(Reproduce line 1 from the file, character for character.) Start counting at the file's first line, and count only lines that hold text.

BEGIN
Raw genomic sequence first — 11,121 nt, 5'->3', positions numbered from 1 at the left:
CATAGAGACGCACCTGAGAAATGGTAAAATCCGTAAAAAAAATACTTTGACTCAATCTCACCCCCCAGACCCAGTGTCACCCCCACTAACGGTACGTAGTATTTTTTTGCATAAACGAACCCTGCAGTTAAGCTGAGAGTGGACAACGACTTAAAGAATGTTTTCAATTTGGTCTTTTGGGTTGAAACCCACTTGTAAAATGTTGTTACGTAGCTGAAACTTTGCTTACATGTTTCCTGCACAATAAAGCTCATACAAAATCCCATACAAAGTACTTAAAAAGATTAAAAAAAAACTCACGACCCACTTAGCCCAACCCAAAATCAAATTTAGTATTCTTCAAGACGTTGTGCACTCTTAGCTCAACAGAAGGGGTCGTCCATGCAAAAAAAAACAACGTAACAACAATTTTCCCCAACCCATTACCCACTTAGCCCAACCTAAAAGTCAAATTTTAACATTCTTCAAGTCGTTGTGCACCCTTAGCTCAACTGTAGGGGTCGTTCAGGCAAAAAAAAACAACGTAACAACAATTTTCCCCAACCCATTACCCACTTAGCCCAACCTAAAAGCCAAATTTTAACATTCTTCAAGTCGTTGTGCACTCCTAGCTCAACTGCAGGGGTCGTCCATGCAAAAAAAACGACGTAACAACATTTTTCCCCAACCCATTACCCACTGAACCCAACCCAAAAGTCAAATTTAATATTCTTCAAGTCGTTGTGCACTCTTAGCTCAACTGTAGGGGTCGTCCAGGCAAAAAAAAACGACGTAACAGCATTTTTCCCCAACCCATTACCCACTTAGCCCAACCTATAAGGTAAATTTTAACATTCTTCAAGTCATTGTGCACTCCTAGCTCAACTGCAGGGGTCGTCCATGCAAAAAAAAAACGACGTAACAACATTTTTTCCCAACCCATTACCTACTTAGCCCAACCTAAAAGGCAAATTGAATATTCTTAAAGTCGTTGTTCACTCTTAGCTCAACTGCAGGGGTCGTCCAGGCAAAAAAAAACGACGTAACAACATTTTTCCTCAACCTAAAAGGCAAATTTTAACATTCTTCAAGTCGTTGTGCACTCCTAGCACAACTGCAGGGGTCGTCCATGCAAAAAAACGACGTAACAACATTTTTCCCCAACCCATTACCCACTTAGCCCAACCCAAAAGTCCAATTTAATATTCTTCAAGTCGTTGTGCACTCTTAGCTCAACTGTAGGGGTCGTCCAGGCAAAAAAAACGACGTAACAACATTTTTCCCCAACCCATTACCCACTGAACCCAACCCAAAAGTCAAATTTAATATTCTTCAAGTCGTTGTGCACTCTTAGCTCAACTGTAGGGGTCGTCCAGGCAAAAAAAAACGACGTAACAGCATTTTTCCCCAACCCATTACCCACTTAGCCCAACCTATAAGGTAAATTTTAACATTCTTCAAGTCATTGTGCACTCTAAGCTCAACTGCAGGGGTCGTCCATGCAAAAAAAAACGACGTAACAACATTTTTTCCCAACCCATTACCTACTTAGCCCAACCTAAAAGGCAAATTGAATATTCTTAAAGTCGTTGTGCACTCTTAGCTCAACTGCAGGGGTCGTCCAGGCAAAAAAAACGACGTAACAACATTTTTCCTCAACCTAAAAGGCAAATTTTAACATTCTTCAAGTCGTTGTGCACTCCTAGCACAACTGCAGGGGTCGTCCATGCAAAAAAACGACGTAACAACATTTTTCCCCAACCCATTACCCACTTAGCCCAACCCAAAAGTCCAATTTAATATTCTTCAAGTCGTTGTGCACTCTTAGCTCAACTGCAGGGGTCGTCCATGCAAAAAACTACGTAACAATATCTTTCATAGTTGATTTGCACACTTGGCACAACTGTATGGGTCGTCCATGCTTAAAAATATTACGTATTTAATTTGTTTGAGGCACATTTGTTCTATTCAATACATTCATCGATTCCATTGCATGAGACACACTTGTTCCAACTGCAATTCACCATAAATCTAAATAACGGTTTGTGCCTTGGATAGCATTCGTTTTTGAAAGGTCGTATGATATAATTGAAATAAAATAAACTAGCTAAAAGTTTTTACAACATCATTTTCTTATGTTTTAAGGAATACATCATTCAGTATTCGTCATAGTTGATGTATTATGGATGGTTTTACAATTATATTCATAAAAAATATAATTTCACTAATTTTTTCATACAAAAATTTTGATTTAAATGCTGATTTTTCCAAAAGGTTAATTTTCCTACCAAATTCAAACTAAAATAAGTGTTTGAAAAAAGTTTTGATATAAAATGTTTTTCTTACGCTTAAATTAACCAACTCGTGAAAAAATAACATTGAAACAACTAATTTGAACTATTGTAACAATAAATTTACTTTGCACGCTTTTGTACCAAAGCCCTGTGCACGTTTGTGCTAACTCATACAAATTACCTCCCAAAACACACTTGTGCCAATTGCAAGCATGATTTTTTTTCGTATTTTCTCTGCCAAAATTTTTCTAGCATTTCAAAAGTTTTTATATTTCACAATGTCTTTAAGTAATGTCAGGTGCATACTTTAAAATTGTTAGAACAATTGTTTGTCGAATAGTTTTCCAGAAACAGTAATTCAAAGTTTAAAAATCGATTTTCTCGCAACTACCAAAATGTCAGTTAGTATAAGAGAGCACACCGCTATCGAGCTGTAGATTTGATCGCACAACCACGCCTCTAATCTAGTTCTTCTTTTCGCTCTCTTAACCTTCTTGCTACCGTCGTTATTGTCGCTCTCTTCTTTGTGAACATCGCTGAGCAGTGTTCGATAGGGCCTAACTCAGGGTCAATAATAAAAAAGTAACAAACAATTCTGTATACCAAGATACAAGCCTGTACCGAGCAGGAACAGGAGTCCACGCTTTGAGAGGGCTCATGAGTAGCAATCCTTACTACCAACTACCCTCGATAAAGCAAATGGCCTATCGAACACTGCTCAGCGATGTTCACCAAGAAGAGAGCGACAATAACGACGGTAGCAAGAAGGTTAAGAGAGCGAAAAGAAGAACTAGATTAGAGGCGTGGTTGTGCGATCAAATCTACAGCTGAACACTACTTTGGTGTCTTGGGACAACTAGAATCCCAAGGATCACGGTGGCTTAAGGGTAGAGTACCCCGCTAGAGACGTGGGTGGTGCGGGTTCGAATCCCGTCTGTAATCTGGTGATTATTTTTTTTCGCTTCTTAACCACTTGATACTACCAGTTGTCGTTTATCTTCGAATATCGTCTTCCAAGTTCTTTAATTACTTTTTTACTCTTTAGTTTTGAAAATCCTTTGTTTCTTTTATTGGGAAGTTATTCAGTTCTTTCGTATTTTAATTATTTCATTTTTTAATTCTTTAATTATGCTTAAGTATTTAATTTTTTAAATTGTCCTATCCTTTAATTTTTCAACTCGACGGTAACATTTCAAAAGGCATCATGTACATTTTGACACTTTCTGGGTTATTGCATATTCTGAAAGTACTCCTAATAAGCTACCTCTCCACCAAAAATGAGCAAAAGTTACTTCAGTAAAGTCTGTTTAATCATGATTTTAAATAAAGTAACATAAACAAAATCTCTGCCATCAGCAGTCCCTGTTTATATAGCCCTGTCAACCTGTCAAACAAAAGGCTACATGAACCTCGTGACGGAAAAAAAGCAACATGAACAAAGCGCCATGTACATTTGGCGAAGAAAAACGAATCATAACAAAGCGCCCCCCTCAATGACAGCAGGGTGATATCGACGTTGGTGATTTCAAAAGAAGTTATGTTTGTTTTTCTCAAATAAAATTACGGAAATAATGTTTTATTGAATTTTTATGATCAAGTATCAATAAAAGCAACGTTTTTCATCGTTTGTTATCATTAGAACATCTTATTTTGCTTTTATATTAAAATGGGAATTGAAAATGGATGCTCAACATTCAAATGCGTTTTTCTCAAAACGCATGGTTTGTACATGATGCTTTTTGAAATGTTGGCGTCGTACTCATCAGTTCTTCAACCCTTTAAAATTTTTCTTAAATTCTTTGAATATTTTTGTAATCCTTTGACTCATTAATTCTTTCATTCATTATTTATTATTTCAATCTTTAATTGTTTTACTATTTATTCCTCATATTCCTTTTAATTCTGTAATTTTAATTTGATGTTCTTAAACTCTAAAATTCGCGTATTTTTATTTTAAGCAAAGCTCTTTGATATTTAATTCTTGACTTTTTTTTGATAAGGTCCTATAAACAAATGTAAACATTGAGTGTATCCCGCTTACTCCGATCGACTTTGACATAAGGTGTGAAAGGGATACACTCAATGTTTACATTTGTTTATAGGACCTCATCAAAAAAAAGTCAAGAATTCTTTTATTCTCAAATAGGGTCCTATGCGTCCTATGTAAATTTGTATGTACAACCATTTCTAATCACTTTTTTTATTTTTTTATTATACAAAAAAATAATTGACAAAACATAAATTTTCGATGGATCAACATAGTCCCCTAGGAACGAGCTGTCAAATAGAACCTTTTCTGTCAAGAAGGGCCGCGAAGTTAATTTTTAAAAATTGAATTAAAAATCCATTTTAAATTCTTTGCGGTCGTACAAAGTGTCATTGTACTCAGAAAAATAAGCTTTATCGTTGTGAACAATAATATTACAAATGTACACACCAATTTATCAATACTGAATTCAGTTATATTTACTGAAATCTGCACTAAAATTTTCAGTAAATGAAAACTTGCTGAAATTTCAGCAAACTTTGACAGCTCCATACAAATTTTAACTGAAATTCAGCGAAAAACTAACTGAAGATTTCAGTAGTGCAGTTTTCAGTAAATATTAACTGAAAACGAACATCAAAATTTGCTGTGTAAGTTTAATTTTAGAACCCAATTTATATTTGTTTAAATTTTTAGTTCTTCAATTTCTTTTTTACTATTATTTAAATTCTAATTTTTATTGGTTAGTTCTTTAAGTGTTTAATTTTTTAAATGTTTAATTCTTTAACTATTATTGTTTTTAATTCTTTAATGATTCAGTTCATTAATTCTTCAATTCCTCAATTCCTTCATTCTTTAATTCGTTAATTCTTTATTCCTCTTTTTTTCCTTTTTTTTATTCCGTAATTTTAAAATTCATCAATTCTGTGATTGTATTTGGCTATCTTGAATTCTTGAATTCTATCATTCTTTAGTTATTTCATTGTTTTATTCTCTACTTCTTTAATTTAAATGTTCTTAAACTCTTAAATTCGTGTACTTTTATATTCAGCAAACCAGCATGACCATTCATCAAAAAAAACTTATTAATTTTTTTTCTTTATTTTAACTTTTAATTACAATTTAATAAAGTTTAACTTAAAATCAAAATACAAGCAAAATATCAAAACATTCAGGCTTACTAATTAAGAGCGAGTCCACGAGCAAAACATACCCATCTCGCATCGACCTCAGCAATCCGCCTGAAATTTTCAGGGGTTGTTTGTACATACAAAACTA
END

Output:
Raw genomic sequence first — 11,121 nt, 5'->3', positions numbered from 1 at the left: